I was perusing a recent (#83) weekly edition of the excellent Tech People Leadership newsletter by the impressive Joe Dunn (http://bit.ly/2DcouhQ) when I came across a referenced piece on “7 essential questions all great managers ask their employees” by Michael Bungay Stanier. Apart from shilling his new book he made the assertion that there are only seven questions a busy manager needs to ask to “raise their leadership game”.
The questions were “what’s on your mind?”, “and what else?”, “what’s the real challenge here for you?”, “what do you want?”, “how can I help?”, “if you’re saying ‘yes’ to this what are you saying ‘no’ to?”, and finally “what was most useful for you?”.
Now I hate lists as much as the next independently thinking individual, but this list resonated with me – not because I found the list poignant but because it raised the thorny issue of how to implement coaching and mentoring within an organisation. Providing mentoring support for a team member if you are their line manager is very different from delivering the same experience to someone else’s direct report, a cross-organisation mentoring practise that many companies rightly encourage. Let me explain.
Mentoring within an organisation generally focuses on organisational issues and personal development beyond the current role. Mentoring in leadership is a different animal. In a line manager role you generally mentor to prepare someone for promotion or to correct behaviours that aren’t supporting the business of the team. Styles of management vary widely, but your objective shouldn’t be to cultivate popularity in an “all mates in it together” collegiate relationship but to challenge team members to be- and give of- their best, to grow in the role and be “the CEO of their job function”, as Nickhil Jakatdar of Vuclip puts it. Mentoring has to reflect the goal of looking for opportunities to enable greater performance and perhaps sensible risk taking, owning problems and sketching out solutions to challenge themselves.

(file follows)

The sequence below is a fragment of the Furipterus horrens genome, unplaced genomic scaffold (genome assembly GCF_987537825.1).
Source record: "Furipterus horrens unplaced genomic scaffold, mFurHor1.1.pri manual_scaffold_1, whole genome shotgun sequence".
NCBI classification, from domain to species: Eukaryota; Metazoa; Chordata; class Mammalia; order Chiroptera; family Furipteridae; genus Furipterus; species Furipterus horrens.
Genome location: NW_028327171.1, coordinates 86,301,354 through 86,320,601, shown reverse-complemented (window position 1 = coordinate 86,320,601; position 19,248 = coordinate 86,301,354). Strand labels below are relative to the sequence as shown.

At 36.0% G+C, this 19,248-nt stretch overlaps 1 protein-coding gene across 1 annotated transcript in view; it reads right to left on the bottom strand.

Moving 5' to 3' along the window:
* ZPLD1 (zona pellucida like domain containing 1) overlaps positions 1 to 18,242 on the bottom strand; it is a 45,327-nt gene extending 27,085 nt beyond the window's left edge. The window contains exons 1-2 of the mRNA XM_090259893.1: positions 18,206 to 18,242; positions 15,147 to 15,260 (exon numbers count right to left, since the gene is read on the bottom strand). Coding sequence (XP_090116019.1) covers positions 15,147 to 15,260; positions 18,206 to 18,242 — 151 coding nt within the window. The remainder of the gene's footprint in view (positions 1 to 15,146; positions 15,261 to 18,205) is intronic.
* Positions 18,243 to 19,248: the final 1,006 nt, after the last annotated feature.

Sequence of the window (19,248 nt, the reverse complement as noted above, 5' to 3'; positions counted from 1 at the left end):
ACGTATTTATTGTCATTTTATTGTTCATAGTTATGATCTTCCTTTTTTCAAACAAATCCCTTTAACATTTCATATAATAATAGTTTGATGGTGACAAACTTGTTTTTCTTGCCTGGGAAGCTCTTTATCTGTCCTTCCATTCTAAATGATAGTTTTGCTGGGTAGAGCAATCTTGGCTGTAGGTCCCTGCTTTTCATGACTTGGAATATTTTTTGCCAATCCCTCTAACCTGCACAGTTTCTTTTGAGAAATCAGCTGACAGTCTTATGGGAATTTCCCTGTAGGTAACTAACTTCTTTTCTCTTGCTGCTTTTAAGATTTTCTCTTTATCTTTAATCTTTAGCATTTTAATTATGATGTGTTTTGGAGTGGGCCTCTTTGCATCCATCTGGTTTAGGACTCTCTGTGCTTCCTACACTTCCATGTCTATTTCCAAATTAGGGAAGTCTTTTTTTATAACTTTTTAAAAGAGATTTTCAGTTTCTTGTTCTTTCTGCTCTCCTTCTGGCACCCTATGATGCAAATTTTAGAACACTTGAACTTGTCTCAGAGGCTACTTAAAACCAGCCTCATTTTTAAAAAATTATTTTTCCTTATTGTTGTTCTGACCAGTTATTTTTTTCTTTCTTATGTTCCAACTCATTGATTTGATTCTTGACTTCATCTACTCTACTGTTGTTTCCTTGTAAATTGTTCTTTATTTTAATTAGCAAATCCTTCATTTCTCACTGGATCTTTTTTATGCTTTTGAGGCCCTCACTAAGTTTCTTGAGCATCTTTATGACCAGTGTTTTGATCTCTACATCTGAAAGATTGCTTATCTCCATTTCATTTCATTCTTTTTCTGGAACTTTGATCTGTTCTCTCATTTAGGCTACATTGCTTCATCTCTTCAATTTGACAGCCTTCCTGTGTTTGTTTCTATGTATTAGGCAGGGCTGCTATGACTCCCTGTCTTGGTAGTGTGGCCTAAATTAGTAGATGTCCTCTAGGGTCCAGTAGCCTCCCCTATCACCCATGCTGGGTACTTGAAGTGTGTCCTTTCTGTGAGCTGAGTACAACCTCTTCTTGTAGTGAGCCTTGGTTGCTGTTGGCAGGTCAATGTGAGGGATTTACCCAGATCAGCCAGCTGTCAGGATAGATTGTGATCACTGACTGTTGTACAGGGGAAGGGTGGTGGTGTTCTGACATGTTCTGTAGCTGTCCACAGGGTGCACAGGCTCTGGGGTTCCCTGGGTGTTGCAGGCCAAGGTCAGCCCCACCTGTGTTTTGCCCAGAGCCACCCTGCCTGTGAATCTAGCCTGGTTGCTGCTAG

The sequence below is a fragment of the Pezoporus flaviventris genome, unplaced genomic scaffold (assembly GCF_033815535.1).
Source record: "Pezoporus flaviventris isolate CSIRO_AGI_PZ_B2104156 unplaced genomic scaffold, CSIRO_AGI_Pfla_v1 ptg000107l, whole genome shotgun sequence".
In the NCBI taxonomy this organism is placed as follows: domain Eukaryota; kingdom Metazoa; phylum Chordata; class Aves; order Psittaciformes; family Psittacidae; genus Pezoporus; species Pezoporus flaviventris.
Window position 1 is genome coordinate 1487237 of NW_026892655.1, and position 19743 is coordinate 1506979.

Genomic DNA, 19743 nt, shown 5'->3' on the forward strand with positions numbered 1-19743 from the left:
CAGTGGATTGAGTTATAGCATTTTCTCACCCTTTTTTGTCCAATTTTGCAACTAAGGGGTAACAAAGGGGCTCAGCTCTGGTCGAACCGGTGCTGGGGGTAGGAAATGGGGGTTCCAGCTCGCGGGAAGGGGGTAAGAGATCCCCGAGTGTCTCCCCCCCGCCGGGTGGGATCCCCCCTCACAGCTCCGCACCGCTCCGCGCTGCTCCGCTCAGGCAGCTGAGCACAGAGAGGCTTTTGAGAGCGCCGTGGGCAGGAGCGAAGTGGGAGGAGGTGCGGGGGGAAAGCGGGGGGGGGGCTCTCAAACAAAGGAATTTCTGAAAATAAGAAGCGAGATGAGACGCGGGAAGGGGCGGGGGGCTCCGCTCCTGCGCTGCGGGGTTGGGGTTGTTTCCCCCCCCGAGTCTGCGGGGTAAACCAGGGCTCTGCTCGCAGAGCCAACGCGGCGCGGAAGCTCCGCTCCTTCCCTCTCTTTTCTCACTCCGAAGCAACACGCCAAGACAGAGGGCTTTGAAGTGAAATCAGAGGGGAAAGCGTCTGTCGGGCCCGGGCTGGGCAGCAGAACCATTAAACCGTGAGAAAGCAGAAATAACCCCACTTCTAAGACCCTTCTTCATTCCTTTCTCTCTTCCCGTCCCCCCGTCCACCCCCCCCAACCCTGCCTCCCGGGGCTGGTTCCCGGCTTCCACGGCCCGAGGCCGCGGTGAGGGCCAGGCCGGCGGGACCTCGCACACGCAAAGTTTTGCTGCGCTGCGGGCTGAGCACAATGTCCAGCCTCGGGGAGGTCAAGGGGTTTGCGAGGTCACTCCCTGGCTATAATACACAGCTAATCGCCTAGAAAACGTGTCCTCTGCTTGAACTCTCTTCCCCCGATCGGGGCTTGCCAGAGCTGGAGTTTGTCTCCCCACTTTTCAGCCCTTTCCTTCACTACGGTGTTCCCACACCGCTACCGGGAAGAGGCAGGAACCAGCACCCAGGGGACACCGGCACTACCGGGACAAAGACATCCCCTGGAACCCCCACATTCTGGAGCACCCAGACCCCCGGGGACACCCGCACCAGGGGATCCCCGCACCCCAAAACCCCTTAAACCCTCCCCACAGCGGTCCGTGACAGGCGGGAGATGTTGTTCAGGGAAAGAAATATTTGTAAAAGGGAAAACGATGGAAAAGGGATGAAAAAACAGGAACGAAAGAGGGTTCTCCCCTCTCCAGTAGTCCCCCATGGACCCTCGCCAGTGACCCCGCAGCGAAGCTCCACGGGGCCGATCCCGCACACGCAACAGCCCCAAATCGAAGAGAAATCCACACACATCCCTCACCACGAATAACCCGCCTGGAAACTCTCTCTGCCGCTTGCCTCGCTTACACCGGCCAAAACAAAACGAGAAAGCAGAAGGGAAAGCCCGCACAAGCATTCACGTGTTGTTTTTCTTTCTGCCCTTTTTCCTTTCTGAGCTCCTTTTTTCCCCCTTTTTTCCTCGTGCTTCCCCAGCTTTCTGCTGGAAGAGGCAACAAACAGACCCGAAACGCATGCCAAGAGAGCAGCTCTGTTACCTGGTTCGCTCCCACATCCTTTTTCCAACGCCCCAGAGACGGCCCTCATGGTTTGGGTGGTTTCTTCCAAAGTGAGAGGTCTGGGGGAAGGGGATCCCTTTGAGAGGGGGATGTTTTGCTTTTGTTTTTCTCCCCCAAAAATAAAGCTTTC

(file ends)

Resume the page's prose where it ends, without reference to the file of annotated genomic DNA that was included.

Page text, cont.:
If you are in a line mentoring situation you are addressing specific issues, and although mentoring should be somewhat open in terms of the frank exchange of views, asking only open-ended questions creates a different nurturing relationship that can present unintended challenges for you and your team member, leaving both sides frustrated and issues unresolved. As a busy manager (The opening assumption) you need to respect yours and your team members time as well as the challenges of the role, so get to the point.
Management always has to have a directional element and that spills over in mentoring. Most people underestimate their capabilities and your skill as a manager is to recognise those holding back from those unable to cope. There are real empathetic skills needed to assess people – all of whom are complex and in many ways unknowable – yet the role of a manager isn’t to fix but enable. That can be done through guidance, training and re-assignment. In my experience cross functional mentors are often much better placed to deal with personal issues relating to organisational fit, personality clashes, unmet expectations, personal brand development and exit planning that can be tough to explore with your line manager.